NBA Draft: These five NCAA Tournament players have raised their stock the most


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Certain aspects of the NCAA Tournament are overblown from a draft standpoint. Most front offices have detailed, largely set ideas about the players who are getting introduced to the general public via March Madness. Still, scouts and GMs alike watch the tourney for a number of reasons, not least of which that in many cases, team owners see players and fall in love. There’s also the added pressure, something that cannot be simulated in workouts nor compares to even regular-season games. 

Accordingly, the impressions made by many this weekend will linger long after a champion is crowned. Here are some of the players who made the biggest moves forward during the first weekend:

Sindarius Thornwell, South Carolina

Few paid close attention to Thornwell, even after he captured SEC Player of the Year honors. Frankly, P.J. Dozier got more buzz among NBA front offices heading into the tournament. That’s going to change, and it must, following a pair of star performances. It isn’t just that Thornwell scored 29 against Marquette and added 24 in the unlikely win over Duke. Thornwell did everything. He collected five assists in the Duke game. He grabbed 11 rebounds in the Marquette game. His defense, a plus all year, is both impressive and versatile. Thornwell can guard twos or threes, and doing so this weekend answered a lot of questions that his height and advanced age for a prospect have hovered over him all season.

Nigel Hayes, Wisconsin

Another example of a potentially undersized senior showing up at the right time. Hayes posted a pair of double-doubles against Virginia Tech and, more notably, Villanova, while using his physicality to limit both Kris Jenkins and Daryl Reynolds to a combined 3-for-12 shooting. Hayes has a well above-average basketball IQ, and it allows him to get to positions that other rugged 6-foot-7, 240-pounders simply would not -- a hedge against some of the physical limitations anyone who isn’t a plus-plus athlete faces heading to the NBA. It became easier to imagine Hayes providing an NBA team minutes at the four this weekend, and Hayes will get another chance, at least, to keep showing that this weekend.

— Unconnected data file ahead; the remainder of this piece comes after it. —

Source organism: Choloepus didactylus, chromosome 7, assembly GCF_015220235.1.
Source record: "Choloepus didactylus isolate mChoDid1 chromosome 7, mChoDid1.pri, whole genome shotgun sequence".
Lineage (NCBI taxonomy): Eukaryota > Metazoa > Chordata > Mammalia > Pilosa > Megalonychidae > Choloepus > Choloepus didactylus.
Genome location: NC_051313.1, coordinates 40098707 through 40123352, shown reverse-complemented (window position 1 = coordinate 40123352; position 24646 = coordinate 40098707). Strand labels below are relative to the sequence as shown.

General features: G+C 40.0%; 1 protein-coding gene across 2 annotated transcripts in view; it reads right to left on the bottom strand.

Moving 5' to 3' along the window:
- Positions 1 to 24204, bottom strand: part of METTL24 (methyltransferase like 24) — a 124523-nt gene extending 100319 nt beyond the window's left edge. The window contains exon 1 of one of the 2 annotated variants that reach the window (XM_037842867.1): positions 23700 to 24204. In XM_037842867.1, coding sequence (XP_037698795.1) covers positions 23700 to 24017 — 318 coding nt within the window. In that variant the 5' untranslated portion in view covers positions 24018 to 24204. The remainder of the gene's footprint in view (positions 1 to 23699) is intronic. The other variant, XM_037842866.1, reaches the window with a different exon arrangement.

Miles Bridges, Michigan State

No, he didn’t get the Spartans to the Sweet 16, but Bridges proved that he can match up, even thrive, against the kind of NBA wing he’s going to face consistently in Josh Jackson of Kansas. Bridges gave a complete performance with 22 points, eight rebounds, two assists and a block. Kansas, despite having far more defensive reinforcements for Jackson, couldn’t keep him out of the lane, and a first-half baseline drive with a tough, in-air finish will stay in memory banks from now until June. As for his defensive work on Jackson, he “sped my guy up,” as Kansas coach Bill Self put it. Bridges sure looks like a first round pick.

Monte Morris, Iowa State

Morris has been a favorite of mine for a while, primarily because he does everything a point guard is supposed to do, including the elite -- if underrated -- skill of avoiding turnovers. But Morris put up some flashier numbers to go with those low-turnover totals. First, against a highly-skilled grad transfer for Nevada in Marcus Marshall, Morris approached a triple-double, finishing with 19 points, eight assists and eight rebounds, and held Marshall to 5-for-16 shooting from the field. Then, in the loss to Purdue, it was Morris who led the comeback from 19 down in the second half. The Cyclones had no answer for Caleb Swanigan -- but critically, Purdue had no answer for Morris. Few have this season.

Justin Jackson, North Carolina

Let’s be clear here -- the only reason we’re all talking about Duke and Villanova upsets and not UNC as well is Justin Jackson. Arkansas had the lead with less than three minutes to go. And then Jackson, as he has done for much of the year, imposed his will on both ends. He came up with a pair of steals in the clutch, giving him five for the game. He jumped into passing lanes, he facilitated on offense. His final punctuation to clinch the game, a steal and breakaway dunk, was an appropriate capper to a Scottie Pippen-like performance with stats to match: 15 points, eight rebounds, five assists. If the question about Jackson has been a tendency to tune in and out, the clarity of his play on Sunday was loud enough for everyone to hear.

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